* Ahluwalia, A., Foster, P., Scotland, R.S., McLean, P.G., Mathur, A., Perretti, M., Moncada, S. & Hobbs, A.J.# (2004). Anti-inflammatory activity of soluble guanylate cyclase: cGMP-dependent down-regulation of P-selectin expression and leukocyte recruitment. Proc. Natl. Acad. Sci. USA., 101, 1386-1391.

* Hobbs, A.J.#, Foster, P., Prescott, C., Scotland, R. & Ahluwalia, A. (2004). Natriuretic peptide receptor-C regulates coronary blood flow and prevents myocardial ischemia/reperfusion injury: novel cardioprotective role for endothelium-derived C-type natriuretic peptide. Circulation, 110, 1231-1235.

* Chauhan, S.D., Nilsson, H., Ahluwalia, A. & Hobbs, A.J.# (2003). Release of C-type natriuretic peptide accounts for the biological activity of endothelium-derived hyperpolarizing factor. Proc. Natl. Acad. Sci. USA., 100, 1426-1431.

* Connelly, L., Palacios-Callender, M., Ameixa, C., Moncada, S. & Hobbs A.J.# (2001). Biphasic regulation of NF-κB activity underlies the pro- and anti- inflammatory actions of nitric oxide. J. Immunol., 166, 3873-3881.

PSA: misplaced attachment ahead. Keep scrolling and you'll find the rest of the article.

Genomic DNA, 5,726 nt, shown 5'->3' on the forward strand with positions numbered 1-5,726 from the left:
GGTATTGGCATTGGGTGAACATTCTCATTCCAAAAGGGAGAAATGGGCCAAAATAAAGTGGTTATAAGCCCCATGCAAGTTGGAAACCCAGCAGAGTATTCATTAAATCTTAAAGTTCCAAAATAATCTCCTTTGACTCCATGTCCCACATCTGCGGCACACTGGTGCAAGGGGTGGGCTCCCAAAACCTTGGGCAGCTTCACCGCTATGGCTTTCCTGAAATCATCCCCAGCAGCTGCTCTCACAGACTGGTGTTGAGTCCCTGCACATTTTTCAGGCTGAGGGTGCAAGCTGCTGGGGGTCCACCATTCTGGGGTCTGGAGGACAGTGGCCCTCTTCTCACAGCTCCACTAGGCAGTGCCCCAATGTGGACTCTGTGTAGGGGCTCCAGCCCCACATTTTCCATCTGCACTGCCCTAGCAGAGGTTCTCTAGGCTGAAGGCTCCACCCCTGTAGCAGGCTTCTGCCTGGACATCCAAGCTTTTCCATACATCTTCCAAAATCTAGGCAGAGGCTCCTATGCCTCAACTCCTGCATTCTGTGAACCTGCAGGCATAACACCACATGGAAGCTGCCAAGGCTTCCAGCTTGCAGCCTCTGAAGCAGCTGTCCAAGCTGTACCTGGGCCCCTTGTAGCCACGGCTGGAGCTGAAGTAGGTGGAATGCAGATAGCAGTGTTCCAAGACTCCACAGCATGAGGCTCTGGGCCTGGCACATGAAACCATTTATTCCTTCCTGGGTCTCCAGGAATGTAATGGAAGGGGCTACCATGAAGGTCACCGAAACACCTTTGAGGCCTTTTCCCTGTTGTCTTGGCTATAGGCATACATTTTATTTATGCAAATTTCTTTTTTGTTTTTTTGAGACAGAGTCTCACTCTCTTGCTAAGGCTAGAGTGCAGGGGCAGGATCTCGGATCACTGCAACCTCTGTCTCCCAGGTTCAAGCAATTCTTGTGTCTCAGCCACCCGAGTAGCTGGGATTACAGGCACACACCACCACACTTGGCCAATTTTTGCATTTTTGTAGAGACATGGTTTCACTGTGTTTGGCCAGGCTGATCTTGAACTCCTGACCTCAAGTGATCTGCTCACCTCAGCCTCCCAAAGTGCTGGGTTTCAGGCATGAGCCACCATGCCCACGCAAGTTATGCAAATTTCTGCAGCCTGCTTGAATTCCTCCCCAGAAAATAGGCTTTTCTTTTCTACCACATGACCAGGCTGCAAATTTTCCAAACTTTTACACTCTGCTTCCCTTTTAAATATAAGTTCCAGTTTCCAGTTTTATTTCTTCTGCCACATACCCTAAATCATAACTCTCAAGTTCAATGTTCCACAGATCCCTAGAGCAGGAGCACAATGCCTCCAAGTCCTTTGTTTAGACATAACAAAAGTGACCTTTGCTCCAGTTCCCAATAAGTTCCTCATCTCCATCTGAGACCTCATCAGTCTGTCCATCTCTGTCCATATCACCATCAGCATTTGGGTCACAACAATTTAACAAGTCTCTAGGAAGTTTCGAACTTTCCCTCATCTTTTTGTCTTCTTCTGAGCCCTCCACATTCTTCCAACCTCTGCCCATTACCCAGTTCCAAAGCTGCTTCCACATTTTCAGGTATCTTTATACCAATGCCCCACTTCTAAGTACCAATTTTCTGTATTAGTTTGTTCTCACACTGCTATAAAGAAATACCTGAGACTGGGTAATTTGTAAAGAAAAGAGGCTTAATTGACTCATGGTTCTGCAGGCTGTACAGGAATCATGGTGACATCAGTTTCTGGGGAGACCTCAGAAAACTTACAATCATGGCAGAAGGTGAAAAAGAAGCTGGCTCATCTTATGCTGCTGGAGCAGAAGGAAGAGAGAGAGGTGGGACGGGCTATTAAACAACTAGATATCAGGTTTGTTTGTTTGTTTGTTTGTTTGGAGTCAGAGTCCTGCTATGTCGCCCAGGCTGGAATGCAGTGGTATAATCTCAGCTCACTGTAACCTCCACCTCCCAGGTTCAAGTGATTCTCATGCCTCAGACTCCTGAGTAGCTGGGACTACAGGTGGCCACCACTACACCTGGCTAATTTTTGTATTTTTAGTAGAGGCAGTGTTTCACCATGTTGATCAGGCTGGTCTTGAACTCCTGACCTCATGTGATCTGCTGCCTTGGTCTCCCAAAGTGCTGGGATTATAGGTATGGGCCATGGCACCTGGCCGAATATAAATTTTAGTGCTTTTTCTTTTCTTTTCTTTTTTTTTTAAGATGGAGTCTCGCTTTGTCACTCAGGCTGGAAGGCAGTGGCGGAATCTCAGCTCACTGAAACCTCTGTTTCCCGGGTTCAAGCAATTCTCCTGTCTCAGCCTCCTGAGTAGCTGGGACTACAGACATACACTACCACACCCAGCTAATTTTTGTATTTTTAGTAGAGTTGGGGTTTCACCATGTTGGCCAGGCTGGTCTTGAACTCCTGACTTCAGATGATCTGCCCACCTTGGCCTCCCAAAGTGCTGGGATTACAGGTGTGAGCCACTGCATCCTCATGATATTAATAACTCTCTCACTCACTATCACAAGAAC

PubLists Publications

For publist publications for Professor Adrian Hobbs click here

Sponsors

British Lung Foundation
British Heart FoundationNational Heart Lung and Blood InstituteWellcome Trust

Collaborators

Internal: Prof. A. Ahluwalia (QMUL); Dr. T. Chowdhury (QMUL);
External: Prof. R. MacAllister (UCL); Prof. R. Chambers(UCL); Dr. C. Scotten (UCL); Prof. M. Wilkins (Imperial); Dr. Lan Zhao (Imperial); Prof. L. Ignarro Nobel Laureate (UCLA); Prof. J. Fukuto (Sonoma State); Prof. J. Klinger (Providence); Prof. H. Schmidt (University of Maastricht); Prof. P. Mascharak (UC Santa Cruz); Dr. B. Kemp-Harper (Monash University); Dr. J.-P. Stasch (Bayer AG); Prof. F.-O. Levy (University of Oslo).

Contact

Adrian J Hobbs, PhD
Professor of Cardiovascular Pharmacology
William Harvey Heart Centre (1st Floor)
Barts & The London School of Medicine & Dentistry
Queen Mary University of London
Charterhouse Square
London, EC1M 6BQ
T: +44 (0)207 882 5778
F: +44 (0)207 882 8403
E: This email address is being protected from spambots. You need JavaScript enabled to view it.

^ Back to Top